Prescription: A gorgeous book full of memorable characters an ideal read for those times when you just want to have your heart broken wide open by a book. A cathartic experience.

Midnight at the Electric by Jodi Lynn Anderson

midnight at the electricWhen the world feels like a loud and frightening place, sometimes the best refuge is a quiet book. I picked up Midnight at the Electric this summer during a particularly hectic week in the news and at work. Friends, it was a relief. A quiet but satisfying tale of three distinct times and places: Adri lives in Kansas in 2065, after leaving an underwater Miami; Katherine lives in Kansas in the 1930s, during the height of the dust bowl storms; and Lenore lives in England in 1919, following World War I.  As she is preparing to leave with a group of Mars settlers (yes Planet Mars), Adri finds a trove of letters written from Lenore to Beth, Katherine’s mother. How is everyone related? What are the stories about? You will have to read to find out…

Prescription: Ideal for anyone who loves a quiet story and an intriguing plot. No fireworks here, no heart stopping action. Just a fascinating, peaceful, well-told tale that works like a balm for a trouble soul.

 

Posted in Book Lists

#Read a Book Day, or How I spent my Summer Vacation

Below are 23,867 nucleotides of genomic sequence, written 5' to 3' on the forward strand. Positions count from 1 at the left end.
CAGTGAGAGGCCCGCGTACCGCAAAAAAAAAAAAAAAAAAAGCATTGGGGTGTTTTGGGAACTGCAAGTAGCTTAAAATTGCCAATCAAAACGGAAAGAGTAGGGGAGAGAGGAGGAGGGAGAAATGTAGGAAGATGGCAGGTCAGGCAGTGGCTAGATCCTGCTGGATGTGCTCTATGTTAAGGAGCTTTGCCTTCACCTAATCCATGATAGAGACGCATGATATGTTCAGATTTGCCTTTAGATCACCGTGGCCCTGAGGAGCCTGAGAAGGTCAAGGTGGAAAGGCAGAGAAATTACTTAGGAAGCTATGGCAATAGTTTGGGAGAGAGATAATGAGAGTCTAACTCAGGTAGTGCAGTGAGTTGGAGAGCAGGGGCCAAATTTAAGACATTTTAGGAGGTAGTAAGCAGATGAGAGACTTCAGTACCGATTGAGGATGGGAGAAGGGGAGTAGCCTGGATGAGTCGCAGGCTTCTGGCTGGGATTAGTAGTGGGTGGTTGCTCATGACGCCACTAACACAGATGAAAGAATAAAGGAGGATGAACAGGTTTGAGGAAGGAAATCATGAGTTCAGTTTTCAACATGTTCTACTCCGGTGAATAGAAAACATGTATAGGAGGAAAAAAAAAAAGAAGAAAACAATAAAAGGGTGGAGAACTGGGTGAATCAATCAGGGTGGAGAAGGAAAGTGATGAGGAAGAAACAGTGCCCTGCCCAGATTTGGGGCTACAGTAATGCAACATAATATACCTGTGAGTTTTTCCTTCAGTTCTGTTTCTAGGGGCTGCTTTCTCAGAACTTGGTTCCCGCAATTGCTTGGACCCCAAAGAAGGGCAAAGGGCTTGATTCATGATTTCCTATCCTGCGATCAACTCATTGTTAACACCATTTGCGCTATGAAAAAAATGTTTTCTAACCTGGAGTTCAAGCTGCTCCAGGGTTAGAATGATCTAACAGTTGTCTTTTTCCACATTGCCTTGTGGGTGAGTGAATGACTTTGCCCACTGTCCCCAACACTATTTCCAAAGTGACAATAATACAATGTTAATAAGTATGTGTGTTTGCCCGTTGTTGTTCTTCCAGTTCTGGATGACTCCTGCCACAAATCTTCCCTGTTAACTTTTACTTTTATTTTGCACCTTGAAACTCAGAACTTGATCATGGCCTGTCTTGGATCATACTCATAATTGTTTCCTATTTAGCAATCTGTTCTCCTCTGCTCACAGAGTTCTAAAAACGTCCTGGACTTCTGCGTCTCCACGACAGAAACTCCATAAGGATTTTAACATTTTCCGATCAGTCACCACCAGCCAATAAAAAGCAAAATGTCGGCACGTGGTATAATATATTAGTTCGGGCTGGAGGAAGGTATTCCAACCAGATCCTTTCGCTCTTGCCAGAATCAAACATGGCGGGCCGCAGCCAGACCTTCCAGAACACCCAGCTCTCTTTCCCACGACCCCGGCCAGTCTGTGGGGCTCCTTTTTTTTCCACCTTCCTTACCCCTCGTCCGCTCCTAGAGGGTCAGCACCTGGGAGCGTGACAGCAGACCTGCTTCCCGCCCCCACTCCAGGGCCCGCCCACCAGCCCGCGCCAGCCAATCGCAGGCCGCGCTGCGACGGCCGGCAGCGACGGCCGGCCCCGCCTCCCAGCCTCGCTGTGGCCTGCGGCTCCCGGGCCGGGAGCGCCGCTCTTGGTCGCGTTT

Well, it’s officially curtains for summer and my reading sabbatical. I find it necessary to take periodic breaks from blogging to spend all of my free time reading as many books as I possibly can.  And since today is #Read a Book Day, I thought I would come back and start dishing on all the fabulous things I read and listened to this summer.

But first, a quick word about my reading choices and selection. Like most book lovers, I use reading as my main form of “self care.” I am not religious and I consider myself equal parts introvert and extrovert, so when I feel overwhelmed with anxiety and the news and our Dumpster Fire President, I turn to books. This summer I moved back and forth between comfort reads, middle grade fiction, juicy thrillers and YA. I try to balance the dark with the light when I read, to preserve my sanity.  I read a lot of books this summer, from the super intense to the light and fluffy. I will share many of them in brief reviews over the next month or so, but for now, here are the three adult titles that stood out the most for me.

  1. little Fires EverywhereLittle Fires Everywhere by Celeste Ng. I read this on vacation in a less than stellar hotel room, in which I was kept awake all hours by the stomping feet of the people in the room above, who were partying hard. I’m so grateful I had this book to keep me company. I’m sure you have heard or read about her first novel, Everything I Never Told You, about a dysfunctional family living in the suburbs of Ohio who grapple with the loss of their daughter. It is spectacular and sad and gorgeously written. Ng’s newest, Little Fires Everywhere, is, I would posit, even better than her debut. She has that rare, writerly gift in which she can masterfully control both plot and characterization. She gets people and the intricacies of their emotional lives and manages to balance a fast moving plot at the same time.  Celeste Ng is going to be with us a long time, and I am so looking forward to gobbling up every little thing she writes.  Prescription: An ideal read if you’re in the mood to lose yourself in some other family’s issues, while marveling at the gorgeous prose and storytelling prowess of a great writer.